Skip to Main Content

Latest News

October 30, 2006
Volume 84, Number 44
p. 9

Asset Shift

Lonza Will Buy Cambrex Biotech Businesses

Cambrex will shrink to half its size in $460 million deal

Rick Mullin

Cambrex has agreed to sell its biopharma and bioproducts businesses to Lonza, the Swiss contract manufacturer of fine chemicals and biologics, for $460 million.

Separately, Cambrex is selling active pharmaceutical ingredient (API) facilities in Cork, Ireland, and Landen, Belgium, to International Chemical Investors Group (ICIG), a Luxembourg-based holding company, for an undisclosed sum.

Lonza will add this Cambrex bioreactor to its portfolio.

The sales result from a strategic review Cambrex launched in January after announcing that it had abandoned plans to become a specialty therapeutics company. They will leave Cambrex a much smaller company operating just part of its human health division, which conducts contract manufacturing of drug intermediates and APIs.

Cambrex will concentrate its efforts on sites in Charles City, Iowa; Karlskoga, Sweden; and Milan, Italy. CEO James Mack notes that these remaining plants can manufacture controlled substances and highly potent products as well as handle high-energy reactions.

The biopharma business being sold includes biologics facilities in Hopkinton, Mass., and Baltimore. The business manufactures two commercialized biopharmaceuticals—Ligand's Ontak cancer drug and Tercica's Increlex growth factor. The bioproducts business markets cell-biology-based research, therapeutic, and testing products for drug discovery and manufacturing.

Corporate Arc

Cambrex built itself up largely through acquisitions

1981 Founded as a producer of castor oil and derivatives

1991 Enters API business through acquisition of a Solvay business

1997 Enters bioproducts business with the purchase of BioWhittaker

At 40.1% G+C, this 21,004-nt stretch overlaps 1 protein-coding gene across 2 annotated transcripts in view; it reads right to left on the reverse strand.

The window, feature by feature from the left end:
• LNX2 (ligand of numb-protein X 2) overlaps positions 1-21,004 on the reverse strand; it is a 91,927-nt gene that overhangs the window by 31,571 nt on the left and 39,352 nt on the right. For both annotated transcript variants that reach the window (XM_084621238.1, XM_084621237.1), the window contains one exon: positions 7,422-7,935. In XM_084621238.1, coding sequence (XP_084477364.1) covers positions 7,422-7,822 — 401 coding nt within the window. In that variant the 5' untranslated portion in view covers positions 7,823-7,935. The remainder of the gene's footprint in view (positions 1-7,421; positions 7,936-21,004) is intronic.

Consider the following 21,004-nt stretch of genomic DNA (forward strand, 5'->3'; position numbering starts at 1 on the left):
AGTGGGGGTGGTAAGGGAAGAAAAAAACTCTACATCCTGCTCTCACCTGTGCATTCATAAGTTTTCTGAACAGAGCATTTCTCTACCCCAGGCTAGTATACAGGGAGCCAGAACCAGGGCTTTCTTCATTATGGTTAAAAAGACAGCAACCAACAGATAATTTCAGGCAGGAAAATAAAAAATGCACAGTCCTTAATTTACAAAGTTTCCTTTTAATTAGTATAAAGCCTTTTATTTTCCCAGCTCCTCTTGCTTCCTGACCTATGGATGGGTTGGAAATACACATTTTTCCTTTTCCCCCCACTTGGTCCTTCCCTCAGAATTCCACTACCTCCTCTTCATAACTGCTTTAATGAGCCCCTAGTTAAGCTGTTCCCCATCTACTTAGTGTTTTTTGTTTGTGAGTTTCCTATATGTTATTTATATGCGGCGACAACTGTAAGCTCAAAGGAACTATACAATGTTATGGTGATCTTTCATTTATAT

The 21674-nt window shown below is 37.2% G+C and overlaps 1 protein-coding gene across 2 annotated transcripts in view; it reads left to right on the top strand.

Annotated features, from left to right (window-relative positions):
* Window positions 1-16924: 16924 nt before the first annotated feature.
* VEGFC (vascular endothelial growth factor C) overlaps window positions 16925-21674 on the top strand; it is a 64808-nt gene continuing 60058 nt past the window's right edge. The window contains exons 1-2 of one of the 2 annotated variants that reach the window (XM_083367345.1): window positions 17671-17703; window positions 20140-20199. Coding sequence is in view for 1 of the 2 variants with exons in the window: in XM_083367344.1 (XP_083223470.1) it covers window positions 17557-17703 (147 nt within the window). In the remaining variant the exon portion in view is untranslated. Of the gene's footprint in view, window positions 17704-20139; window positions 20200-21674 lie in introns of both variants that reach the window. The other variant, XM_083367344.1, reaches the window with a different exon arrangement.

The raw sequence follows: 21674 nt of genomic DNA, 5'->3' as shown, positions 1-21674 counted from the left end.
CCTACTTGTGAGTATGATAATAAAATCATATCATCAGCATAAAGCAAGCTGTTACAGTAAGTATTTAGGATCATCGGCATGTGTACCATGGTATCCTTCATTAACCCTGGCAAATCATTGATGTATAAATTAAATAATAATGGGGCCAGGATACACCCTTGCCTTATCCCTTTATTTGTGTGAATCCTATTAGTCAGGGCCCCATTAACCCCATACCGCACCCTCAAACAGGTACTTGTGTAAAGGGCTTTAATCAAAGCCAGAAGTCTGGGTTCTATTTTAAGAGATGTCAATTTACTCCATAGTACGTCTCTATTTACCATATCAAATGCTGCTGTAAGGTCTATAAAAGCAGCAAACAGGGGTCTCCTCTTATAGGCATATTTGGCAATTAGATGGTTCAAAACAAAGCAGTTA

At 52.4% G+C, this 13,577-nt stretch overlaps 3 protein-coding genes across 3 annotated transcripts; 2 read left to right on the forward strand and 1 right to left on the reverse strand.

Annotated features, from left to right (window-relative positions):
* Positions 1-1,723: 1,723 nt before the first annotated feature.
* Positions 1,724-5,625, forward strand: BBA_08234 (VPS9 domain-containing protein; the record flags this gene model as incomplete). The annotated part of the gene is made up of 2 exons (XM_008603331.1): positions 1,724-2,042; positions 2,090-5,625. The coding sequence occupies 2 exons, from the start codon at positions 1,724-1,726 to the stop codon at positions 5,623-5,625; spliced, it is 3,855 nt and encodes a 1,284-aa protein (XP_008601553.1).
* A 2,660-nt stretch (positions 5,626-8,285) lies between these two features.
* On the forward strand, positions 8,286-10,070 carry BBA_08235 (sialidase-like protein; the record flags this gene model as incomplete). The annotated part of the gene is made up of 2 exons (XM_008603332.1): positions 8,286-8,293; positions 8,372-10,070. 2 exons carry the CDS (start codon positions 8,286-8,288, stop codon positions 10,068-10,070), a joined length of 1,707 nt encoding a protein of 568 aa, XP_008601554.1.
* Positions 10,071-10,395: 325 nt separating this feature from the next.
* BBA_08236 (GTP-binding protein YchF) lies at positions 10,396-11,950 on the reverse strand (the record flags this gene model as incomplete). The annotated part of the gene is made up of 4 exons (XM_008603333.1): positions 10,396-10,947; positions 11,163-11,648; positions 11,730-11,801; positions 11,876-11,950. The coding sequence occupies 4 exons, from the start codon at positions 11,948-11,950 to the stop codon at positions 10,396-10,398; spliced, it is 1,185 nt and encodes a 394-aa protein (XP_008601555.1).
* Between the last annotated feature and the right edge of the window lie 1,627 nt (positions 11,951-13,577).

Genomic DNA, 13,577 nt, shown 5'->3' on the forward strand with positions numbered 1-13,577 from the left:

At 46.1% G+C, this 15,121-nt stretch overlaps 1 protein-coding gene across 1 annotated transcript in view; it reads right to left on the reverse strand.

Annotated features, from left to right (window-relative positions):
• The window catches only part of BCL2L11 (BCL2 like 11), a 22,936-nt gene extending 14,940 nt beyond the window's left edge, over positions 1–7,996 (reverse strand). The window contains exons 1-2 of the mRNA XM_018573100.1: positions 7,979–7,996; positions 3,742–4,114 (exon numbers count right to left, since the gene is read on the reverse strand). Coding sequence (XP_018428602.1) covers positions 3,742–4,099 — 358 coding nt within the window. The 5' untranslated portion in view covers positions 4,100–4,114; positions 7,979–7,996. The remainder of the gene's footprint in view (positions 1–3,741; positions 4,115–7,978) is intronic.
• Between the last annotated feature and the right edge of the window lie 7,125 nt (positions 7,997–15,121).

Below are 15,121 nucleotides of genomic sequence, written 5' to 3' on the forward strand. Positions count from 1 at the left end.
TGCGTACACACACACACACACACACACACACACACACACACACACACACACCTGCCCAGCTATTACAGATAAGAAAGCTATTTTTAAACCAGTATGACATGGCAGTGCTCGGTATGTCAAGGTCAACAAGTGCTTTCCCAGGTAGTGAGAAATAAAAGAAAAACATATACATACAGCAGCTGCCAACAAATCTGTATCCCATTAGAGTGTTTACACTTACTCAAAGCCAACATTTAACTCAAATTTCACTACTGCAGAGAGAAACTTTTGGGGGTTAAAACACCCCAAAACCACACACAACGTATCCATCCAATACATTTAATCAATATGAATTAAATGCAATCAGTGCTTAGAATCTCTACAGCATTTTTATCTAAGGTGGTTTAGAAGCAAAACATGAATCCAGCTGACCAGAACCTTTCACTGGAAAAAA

1999 Acquires European API assets and FMC's bioproducts division

2001 Acquires biologics manufacturing facilities in Hopkinton, Mass., and Baltimore

2003 Sells Rutherford Chemicals, its specialties operations

2004 John R. Leone succeeds James Mack as CEO and announces plans to transform Cambrex into a specialty therapeutics company

2006 Leone resigns, Mack returns as CEO, and company says it will explore strategic alternatives

Together, these biotech businesses accounted for 42% of Cambrex' 2005 sales of $452 million. Lonza CEO Stefan Borgas says the addition will "accelerate the delivery of Lonza's strategic shift toward life sciences that we mapped out two years ago."

Borgas says the bioproducts business is the more important of the two because it will bring Lonza into the new field of biotech research products, where it will compete with firms such as Invitrogen and Sigma-Aldrich. The biopharma business, meanwhile, will add microbial fermentation reactors to the mammalian cell culture reactors that dominate Lonza's biopharmaceutical business.

For Cambrex, the sale reverses a long, acquisition-driven build-up. "Cambrex is unwinding about 10 years of progress," says Dimitry Silverstyn, an analyst with Longbow Research. "The only difference between the company today and in 1996 is that it no longer has the Rutherford Chemicals specialty business."

He notes, however, that Cambrex is selling its biotech-related businesses at a good price. "It is probably about $80 million higher than they thought they would get for it," he says.

Although Cambrex says it continues to explore strategic options, Silverstyn says the firm is not aggressively marketing the remaining assets and may even seek to expand its contract manufacturing business. "They refer to themselves as a pharmaceutical services company, which may imply services beyond contract manufacturing," he says. "They may go into contract research."

Former Lonza executive and now independent industry analyst Peter Pollak, however, characterizes the deal as illustrative of the exit of U.S. firms from custom pharmaceutical manufacturing, a market traditionally dominated by European players. "Both Cambrex and Lonza justified their transactions with being in the best interest of their shareholders, albeit with a small nuance," he says. "Cambrex referred to their short-term, Lonza to their long-term interests."

For its part, ICIG plans to merge the Cambrex sites it is buying into a new company, Corden PharmaChem, that will include other pharma-related businesses the investment group has purchased over the past two years. Since June 2005, ICIG has acquired an Albemarle fine chemicals business, six businesses from RAG's Rütgers division, and the former Enka subsidiary of Acordis.

Chemical & Engineering News
ISSN 0009-2347
Copyright © 2011 American Chemical Society